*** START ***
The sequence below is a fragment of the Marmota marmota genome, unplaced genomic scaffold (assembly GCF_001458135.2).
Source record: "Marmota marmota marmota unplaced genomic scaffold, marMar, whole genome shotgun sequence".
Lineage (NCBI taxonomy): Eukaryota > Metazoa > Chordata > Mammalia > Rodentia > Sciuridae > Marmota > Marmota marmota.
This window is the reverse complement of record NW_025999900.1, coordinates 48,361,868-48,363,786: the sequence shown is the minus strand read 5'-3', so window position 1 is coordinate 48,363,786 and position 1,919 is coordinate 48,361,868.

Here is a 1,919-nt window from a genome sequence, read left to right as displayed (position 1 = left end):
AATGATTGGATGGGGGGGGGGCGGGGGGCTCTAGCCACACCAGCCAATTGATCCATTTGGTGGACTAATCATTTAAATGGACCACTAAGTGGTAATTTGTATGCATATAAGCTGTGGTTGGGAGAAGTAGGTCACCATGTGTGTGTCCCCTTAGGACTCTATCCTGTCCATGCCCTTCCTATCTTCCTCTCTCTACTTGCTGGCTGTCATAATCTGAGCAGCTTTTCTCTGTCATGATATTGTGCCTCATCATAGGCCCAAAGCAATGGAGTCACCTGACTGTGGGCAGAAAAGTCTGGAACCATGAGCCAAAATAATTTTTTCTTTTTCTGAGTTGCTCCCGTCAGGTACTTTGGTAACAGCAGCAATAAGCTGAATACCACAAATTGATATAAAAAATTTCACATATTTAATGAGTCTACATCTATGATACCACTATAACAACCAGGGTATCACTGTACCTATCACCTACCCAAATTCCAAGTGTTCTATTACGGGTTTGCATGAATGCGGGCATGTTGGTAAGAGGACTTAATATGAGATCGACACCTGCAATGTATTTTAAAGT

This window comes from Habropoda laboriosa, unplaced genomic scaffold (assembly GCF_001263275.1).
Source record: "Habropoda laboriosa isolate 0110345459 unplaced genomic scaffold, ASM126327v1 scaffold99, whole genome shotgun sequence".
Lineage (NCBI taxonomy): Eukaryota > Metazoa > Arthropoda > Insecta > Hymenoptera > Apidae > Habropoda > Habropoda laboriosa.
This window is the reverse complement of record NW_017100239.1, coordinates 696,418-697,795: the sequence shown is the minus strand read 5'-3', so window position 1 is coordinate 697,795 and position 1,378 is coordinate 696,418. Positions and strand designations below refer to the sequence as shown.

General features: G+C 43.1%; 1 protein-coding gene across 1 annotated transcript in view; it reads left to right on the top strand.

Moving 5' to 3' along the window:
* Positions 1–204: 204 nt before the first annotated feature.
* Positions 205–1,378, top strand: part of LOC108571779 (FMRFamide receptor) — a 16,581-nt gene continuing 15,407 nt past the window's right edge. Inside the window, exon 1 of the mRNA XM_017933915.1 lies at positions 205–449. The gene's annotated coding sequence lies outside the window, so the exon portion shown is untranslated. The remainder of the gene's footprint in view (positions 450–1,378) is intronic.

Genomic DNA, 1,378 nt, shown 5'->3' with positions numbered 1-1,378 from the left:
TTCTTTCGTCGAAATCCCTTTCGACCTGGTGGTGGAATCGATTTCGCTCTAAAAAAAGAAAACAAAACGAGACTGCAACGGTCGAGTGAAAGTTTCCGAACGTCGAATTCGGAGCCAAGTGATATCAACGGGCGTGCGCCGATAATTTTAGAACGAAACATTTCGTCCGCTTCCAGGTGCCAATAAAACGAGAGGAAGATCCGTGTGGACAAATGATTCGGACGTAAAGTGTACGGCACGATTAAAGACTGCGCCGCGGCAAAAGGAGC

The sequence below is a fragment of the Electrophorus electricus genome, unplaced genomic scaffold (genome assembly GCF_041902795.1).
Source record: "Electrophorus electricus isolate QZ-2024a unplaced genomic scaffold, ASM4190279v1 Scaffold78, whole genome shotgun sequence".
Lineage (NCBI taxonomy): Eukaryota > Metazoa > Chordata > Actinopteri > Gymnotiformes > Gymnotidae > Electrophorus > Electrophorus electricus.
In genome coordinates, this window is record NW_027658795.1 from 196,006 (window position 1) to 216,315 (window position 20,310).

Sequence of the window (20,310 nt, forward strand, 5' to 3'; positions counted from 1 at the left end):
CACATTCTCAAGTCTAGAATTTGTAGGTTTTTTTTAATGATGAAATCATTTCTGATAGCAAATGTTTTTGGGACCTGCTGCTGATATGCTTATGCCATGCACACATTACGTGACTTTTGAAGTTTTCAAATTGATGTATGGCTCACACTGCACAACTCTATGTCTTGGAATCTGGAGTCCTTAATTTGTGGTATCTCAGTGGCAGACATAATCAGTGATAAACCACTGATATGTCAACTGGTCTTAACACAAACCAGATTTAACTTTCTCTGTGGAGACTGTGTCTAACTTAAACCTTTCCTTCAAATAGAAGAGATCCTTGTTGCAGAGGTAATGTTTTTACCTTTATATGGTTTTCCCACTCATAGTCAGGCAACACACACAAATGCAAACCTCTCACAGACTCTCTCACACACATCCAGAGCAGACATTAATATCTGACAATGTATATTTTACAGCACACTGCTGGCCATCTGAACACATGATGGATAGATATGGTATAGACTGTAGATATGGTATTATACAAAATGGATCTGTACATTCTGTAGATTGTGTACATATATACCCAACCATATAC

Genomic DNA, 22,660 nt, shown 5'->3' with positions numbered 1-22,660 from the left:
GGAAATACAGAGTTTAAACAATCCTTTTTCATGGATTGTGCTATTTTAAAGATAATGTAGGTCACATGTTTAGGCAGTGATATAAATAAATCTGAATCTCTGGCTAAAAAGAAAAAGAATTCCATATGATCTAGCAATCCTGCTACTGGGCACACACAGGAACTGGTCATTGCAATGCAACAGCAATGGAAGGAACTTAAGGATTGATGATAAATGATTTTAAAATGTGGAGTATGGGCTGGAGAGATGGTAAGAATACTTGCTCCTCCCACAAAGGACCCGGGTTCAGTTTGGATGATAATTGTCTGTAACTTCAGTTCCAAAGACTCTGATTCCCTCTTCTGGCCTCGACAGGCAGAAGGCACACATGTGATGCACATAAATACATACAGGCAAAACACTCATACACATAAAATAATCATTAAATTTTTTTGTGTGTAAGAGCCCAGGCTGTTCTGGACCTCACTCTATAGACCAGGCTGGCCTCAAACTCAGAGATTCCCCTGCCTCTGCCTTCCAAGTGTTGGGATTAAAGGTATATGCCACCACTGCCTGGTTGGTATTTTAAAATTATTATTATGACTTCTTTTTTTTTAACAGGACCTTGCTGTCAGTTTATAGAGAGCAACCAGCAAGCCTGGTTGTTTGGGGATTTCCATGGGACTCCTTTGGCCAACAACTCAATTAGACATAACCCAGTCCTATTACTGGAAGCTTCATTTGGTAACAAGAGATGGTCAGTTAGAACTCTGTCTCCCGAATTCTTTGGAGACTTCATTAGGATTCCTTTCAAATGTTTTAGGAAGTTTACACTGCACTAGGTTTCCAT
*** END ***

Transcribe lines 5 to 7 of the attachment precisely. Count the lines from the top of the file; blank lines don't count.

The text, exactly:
Here is a 1,919-nt window from a genome sequence, read left to right as displayed (position 1 = left end):
AATGATTGGATGGGGGGGGGGCGGGGGGCTCTAGCCACACCAGCCAATTGATCCATTTGGTGGACTAATCATTTAAATGGACCACTAAGTGGTAATTTGTATGCATATAAGCTGTGGTTGGGAGAAGTAGGTCACCATGTGTGTGTCCCCTTAGGACTCTATCCTGTCCATGCCCTTCCTATCTTCCTCTCTCTACTTGCTGGCTGTCATAATCTGAGCAGCTTTTCTCTGTCATGATATTGTGCCTCATCATAGGCCCAAAGCAATGGAGTCACCTGACTGTGGGCAGAAAAGTCTGGAACCATGAGCCAAAATAATTTTTTCTTTTTCTGAGTTGCTCCCGTCAGGTACTTTGGTAACAGCAGCAATAAGCTGAATACCACAAATTGATATAAAAAATTTCACATATTTAATGAGTCTACATCTATGATACCACTATAACAACCAGGGTATCACTGTACCTATCACCTACCCAAATTCCAAGTGTTCTATTACGGGTTTGCATGAATGCGGGCATGTTGGTAAGAGGACTTAATATGAGATCGACACCTGCAATGTATTTTAAAGT

This window comes from Habropoda laboriosa, unplaced genomic scaffold (assembly GCF_001263275.1).